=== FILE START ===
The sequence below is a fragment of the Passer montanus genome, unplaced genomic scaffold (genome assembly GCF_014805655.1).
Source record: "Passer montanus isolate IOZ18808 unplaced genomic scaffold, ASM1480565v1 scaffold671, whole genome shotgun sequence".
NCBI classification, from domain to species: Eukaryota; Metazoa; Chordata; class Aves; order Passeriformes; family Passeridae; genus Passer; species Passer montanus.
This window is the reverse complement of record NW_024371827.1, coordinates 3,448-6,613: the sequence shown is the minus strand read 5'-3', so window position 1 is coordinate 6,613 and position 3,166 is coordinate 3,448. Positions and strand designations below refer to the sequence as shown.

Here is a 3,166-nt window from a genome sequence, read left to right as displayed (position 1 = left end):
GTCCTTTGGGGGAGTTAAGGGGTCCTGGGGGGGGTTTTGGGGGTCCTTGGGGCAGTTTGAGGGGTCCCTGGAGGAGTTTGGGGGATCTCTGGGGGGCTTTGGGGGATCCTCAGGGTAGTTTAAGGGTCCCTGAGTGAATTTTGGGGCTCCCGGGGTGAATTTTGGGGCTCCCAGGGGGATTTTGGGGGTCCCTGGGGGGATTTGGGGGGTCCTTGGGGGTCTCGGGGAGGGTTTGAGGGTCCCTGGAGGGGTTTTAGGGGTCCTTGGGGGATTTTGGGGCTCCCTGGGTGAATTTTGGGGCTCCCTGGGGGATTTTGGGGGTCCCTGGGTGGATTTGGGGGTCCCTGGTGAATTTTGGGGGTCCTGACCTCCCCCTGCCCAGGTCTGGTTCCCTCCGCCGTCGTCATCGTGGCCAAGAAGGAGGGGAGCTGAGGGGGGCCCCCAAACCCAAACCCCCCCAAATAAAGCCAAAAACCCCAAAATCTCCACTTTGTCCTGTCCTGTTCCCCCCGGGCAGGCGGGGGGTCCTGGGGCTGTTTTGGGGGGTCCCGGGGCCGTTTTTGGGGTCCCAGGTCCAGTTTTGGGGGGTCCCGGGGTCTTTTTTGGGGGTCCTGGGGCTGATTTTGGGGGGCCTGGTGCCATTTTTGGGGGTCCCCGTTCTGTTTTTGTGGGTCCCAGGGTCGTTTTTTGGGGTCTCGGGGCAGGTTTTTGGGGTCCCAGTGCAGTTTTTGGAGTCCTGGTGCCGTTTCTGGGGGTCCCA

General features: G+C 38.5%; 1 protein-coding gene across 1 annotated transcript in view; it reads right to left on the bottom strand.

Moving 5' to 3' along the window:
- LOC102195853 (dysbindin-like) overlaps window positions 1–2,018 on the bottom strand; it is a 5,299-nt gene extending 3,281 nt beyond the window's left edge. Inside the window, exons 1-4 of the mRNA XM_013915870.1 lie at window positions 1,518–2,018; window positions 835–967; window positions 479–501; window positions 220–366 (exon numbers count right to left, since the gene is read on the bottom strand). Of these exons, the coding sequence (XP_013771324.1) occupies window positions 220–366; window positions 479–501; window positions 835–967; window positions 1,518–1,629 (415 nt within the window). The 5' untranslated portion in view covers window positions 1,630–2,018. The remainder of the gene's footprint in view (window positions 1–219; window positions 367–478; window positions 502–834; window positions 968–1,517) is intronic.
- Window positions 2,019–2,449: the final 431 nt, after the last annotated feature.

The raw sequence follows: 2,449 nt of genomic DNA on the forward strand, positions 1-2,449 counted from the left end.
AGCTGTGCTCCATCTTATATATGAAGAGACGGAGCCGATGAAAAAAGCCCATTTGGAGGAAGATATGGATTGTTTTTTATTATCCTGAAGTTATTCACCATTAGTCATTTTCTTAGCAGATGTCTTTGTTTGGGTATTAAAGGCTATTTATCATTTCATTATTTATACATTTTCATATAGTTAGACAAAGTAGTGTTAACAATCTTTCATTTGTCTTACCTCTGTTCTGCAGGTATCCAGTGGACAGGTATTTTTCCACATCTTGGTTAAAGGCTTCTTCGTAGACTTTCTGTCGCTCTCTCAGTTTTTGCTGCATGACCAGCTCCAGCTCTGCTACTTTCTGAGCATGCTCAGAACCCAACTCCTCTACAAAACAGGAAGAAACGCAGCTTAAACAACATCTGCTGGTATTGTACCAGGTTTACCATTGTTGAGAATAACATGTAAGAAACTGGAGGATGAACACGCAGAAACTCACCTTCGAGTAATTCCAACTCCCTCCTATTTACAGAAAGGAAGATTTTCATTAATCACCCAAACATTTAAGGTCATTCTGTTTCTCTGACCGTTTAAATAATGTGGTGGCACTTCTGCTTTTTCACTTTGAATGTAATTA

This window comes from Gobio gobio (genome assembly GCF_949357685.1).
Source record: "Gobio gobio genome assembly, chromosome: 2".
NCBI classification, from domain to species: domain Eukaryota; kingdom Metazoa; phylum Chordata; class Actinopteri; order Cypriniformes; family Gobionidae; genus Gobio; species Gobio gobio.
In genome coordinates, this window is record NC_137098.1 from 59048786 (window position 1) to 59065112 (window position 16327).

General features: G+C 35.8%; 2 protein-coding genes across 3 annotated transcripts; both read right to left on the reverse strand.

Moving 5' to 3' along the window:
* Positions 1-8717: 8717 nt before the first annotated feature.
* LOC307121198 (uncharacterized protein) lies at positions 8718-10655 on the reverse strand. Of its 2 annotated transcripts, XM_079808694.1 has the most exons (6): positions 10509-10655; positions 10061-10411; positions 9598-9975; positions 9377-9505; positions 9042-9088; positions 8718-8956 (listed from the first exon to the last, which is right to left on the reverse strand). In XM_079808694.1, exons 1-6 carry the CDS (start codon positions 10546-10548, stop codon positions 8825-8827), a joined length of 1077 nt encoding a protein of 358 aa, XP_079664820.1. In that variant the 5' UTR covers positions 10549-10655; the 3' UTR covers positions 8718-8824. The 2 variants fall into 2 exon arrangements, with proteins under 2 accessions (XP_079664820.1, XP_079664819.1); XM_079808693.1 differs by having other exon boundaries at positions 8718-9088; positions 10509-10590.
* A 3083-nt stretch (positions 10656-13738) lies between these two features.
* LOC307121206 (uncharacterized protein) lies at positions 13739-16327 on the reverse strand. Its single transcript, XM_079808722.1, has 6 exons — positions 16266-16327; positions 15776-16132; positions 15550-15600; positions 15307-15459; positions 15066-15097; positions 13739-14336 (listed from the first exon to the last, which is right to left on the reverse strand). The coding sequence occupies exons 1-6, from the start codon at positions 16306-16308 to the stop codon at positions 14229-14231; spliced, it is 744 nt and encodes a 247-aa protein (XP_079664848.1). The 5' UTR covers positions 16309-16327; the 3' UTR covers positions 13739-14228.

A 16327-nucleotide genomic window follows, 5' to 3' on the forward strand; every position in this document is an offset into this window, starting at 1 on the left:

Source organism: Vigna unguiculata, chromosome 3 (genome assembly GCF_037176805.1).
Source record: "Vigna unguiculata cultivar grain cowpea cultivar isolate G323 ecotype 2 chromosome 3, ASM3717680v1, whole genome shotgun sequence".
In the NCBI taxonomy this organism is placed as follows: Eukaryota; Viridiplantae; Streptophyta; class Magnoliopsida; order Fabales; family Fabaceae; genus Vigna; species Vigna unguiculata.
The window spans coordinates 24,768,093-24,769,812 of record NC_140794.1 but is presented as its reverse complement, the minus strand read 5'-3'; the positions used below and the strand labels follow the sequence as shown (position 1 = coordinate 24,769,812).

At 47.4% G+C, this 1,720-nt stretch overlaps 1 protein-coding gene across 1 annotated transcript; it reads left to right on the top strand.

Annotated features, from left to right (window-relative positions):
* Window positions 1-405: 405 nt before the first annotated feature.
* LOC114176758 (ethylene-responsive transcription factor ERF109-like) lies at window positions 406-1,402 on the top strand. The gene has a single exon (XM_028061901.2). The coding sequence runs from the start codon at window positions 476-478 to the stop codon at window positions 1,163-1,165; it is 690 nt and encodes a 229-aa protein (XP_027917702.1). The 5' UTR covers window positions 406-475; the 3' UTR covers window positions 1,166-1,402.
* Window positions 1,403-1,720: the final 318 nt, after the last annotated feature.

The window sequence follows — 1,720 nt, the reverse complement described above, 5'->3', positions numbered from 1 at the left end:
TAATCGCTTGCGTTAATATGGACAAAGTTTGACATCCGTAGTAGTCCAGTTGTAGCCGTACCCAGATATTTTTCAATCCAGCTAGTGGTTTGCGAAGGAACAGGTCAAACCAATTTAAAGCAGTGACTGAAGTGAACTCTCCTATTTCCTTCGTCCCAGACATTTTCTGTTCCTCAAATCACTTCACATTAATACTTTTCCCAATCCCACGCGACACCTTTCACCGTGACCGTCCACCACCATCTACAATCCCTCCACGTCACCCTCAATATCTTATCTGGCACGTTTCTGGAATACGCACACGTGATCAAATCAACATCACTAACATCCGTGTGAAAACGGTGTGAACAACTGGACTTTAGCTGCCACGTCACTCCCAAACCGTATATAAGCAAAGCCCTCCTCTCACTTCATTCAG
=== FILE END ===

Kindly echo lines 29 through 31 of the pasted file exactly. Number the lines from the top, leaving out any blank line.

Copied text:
Annotated features, from left to right (window-relative positions):
* Window positions 1-405: 405 nt before the first annotated feature.
* LOC114176758 (ethylene-responsive transcription factor ERF109-like) lies at window positions 406-1,402 on the top strand. The gene has a single exon (XM_028061901.2). The coding sequence runs from the start codon at window positions 476-478 to the stop codon at window positions 1,163-1,165; it is 690 nt and encodes a 229-aa protein (XP_027917702.1). The 5' UTR covers window positions 406-475; the 3' UTR covers window positions 1,166-1,402.